Survey

* Your assessment is very important for improving the workof artificial intelligence, which forms the content of this project

Document related concepts

Tail call wikipedia , lookup

Currying wikipedia , lookup

Closure (computer programming) wikipedia , lookup

Anonymous function wikipedia , lookup

Combinatory logic wikipedia , lookup

Lambda calculus wikipedia , lookup

Standard ML wikipedia , lookup

Lambda calculus definition wikipedia , lookup

Lambda lifting wikipedia , lookup

Transcript
```Chapter 15
Functional
Programming
Languages
Introduction
• The design of the imperative languages is
based directly on the von Neumann
architecture
– Efficiency is the primary concern, rather than
the suitability of the language for software
development
• The design of the functional languages is
based on mathematical functions
1-2
Mathematical Functions
• A mathematical function is a mapping of
members of one set, called the domain set,
to another set, called the range set
• Lambda expressions describe nameless
functions
• A lambda expression specifies the
parameter(s) and the mapping of a function
in the following form
(x) x * x * x
for the function cube(x) = x * x * x
1-3
Lambda Expressions
• Lambda expressions are applied to
parameter(s) by placing the parameter(s)
after the expression
e.g., ((x) x * x * x)(2)
which evaluates to 8
1-4
Functional Forms
• A higher-order function, or functional
form, is one that either takes functions as
parameters or yields a function as its result,
or both
1-5
Function Composition
• A functional form that takes two functions
as parameters and yields a function whose
value is the first actual parameter function
applied to the application of the second
Form: h  f ° g
which means h (x)  f ( g ( x))
For f (x)  x + 2 and g (x)  3 * x,
h  f ° g yields (3 * x)+ 2
1-6
Apply-to-all
• A functional form that takes a single
function as a parameter and yields a list of
values obtained by applying the given
function to each element of a list of
parameters
Form: 
For h(x)  x * x
(h, (2, 3, 4)) yields (4, 9, 16)
1-7
Fundamentals of Functional
Programming Languages
• The objective of the design of a FPL is to mimic
mathematical functions to the greatest extent possible
• The basic process of computation is fundamentally
different in a FPL than in an imperative language
– In an imperative language, operations are done and the
results are stored in variables for later use
– Management of variables is a constant concern and
source of complexity for imperative programming
• In an FPL, variables are not necessary, as is the case in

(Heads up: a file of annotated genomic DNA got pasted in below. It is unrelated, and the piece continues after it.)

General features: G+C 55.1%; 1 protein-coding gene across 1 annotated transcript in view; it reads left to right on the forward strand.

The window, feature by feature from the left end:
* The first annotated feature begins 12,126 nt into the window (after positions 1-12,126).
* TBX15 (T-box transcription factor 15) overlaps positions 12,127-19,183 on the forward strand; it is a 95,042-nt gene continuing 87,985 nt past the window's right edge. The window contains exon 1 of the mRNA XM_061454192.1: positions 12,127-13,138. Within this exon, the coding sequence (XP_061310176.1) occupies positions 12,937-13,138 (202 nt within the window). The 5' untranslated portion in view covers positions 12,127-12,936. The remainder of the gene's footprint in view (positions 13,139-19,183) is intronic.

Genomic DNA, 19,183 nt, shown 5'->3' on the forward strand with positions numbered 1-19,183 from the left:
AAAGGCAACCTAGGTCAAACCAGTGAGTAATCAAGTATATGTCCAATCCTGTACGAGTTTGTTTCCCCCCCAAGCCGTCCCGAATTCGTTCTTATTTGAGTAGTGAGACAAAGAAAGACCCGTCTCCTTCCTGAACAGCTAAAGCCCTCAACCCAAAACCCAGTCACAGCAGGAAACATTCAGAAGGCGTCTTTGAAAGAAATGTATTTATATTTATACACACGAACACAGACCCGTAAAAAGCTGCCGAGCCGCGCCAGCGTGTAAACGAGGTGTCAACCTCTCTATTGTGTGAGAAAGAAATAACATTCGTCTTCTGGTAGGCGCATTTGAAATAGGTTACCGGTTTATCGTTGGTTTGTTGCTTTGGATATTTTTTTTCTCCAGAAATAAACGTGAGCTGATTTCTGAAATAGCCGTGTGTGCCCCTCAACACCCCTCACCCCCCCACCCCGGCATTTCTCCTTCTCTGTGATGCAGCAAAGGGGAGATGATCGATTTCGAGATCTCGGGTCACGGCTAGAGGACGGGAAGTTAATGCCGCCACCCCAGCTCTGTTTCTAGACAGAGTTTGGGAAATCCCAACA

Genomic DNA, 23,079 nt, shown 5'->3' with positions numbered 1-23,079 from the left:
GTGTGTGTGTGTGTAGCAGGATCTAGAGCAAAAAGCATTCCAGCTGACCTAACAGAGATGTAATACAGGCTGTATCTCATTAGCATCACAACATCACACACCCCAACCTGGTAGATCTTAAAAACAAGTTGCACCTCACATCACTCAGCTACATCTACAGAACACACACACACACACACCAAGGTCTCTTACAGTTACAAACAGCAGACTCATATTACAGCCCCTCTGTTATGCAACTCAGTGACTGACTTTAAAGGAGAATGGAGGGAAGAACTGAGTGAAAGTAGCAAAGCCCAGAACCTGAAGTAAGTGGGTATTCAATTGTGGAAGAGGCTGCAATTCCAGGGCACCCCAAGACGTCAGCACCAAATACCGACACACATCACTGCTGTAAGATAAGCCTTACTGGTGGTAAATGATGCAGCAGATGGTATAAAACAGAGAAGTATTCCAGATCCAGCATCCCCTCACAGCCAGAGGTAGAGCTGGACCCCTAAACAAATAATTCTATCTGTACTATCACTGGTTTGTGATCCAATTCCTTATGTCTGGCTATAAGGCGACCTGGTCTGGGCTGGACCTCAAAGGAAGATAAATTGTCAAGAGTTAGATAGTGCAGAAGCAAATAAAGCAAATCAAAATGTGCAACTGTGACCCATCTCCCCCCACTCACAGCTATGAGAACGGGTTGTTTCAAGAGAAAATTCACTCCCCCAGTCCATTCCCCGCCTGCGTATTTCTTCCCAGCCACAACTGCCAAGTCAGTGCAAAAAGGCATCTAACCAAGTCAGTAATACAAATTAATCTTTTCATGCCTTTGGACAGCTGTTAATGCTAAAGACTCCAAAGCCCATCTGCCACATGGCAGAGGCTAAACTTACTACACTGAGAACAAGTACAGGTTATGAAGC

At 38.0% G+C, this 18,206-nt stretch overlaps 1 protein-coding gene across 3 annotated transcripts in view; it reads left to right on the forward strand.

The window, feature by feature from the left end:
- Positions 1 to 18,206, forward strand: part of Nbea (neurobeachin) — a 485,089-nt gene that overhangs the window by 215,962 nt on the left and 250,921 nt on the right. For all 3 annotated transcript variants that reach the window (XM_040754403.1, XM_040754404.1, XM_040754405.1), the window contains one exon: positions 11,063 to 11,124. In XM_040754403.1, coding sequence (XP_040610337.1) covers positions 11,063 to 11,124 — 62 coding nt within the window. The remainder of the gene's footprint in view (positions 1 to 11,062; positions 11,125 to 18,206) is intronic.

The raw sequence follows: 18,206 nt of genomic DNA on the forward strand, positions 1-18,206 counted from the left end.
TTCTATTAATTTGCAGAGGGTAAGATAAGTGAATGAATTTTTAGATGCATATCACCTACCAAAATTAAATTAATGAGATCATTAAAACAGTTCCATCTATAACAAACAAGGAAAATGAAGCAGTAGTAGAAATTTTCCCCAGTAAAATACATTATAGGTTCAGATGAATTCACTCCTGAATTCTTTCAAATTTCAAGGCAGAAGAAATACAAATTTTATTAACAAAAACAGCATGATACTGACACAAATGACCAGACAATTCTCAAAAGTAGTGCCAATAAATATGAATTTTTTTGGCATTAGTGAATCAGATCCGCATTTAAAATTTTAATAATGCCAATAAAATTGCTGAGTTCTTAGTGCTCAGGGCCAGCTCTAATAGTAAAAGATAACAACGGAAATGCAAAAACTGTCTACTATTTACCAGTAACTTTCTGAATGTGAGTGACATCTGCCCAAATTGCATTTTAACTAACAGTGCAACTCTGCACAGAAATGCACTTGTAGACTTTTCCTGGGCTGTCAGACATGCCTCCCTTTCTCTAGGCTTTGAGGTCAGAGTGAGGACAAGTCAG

mathematics
• Referential Transparency - In an FPL, the evaluation of a
function always produces the same result given the
same parameters
1-8
Origins of Scheme
• A mid-1970s dialect of LISP, designed to be
a cleaner, more modern, and simpler
version than the contemporary dialects of
LISP
• Uses only static scoping
• Functions can be the values of expressions
and elements of lists
• Functions can be assigned to variables,
passed as parameters, and returned from
functions
1-9
The Scheme Interpreter
• In interactive mode, the Scheme interpreter
(REPL)
– This form of interpreter is also used by Python
and Ruby
• Expressions are interpreted by the function
EVAL
• Literals evaluate to themselves
1-10
Primitive Function Evaluation
• Parameters are evaluated, in no particular
order
• The values of the parameters are
substituted into the function body
• The function body is evaluated
• The value of the last expression in the
body is the value of the function
1-11
Primitive Functions &
•
LAMBDA
Expressions
Primitive Arithmetic Functions: +, -, *, /, ABS, SQRT,
REMAINDER, MIN, MAX
e.g., (+ 5 2) yields 7
• Lambda Expressions
– Form is based on  notation
e.g., (LAMBDA (x) (* x x)
x is called a bound variable
• Lambda expressions can be applied to parameters
e.g., ((LAMBDA (x) (* x x)) 7)
• LAMBDA expressions can have any number of parameters
(LAMBDA (a b x) (+ (* a x x) (* b x)))
1-12
Special Form Function: DEFINE
•
DEFINE - Two forms:
1. To bind a name to the value of an expression
e.g., (DEFINE pi 3.141593)
Example use: (DEFINE two_pi (* 2 pi))
These symbols are not variables – they are analogous to named
constant in imperative languages
2. To bind names to lambda expressions (LAMBDA is
implicit)
e.g., (DEFINE (square x) (* x x))
Example use: (square 5)
1-13
Numeric Predicate Functions
(or #t) is true and #F (or #f) is false
(sometimes () is used for false)
=, <>, >, <, >=, <=
EVEN?, ODD?, ZERO?, NEGATIVE?
• #T
•
•
• The NOT function inverts the logic of a
Boolean expression
1-14
Control Flow
• Two-way selector, IF
(IF predicate then_exp else_exp)
(IF (<> count 0)
(/ sum count)
)
• Esercizio: definire la funzione fattoriale
1-15
List Functions
•
QUOTE
- takes one parameter; returns the
parameter without evaluation
–
–
QUOTE is required because the Scheme interpreter,
named EVAL, always evaluates parameters to function
applications before applying the function. QUOTE is
used to avoid parameter evaluation when it is not
appropriate
QUOTE can be abbreviated with the apostrophe prefix
operator
'(A B) is equivalent to (QUOTE (A B))
1-16
List Functions
(continued)
• Examples:
(CAR ′((A B) C D)) returns (A B)
(CAR ′A) is an error
(CDR ′((A B) C D)) returns (C D)
(CDR ′A) is an error
(CDR ′(A)) returns ()
(CONS ′() ′(A B)) returns (() A B)
(CONS ′(A B) ′(C D)) returns ((A B) C D)
1-17
List Functions
(continued)
• LIST is a function for building a list from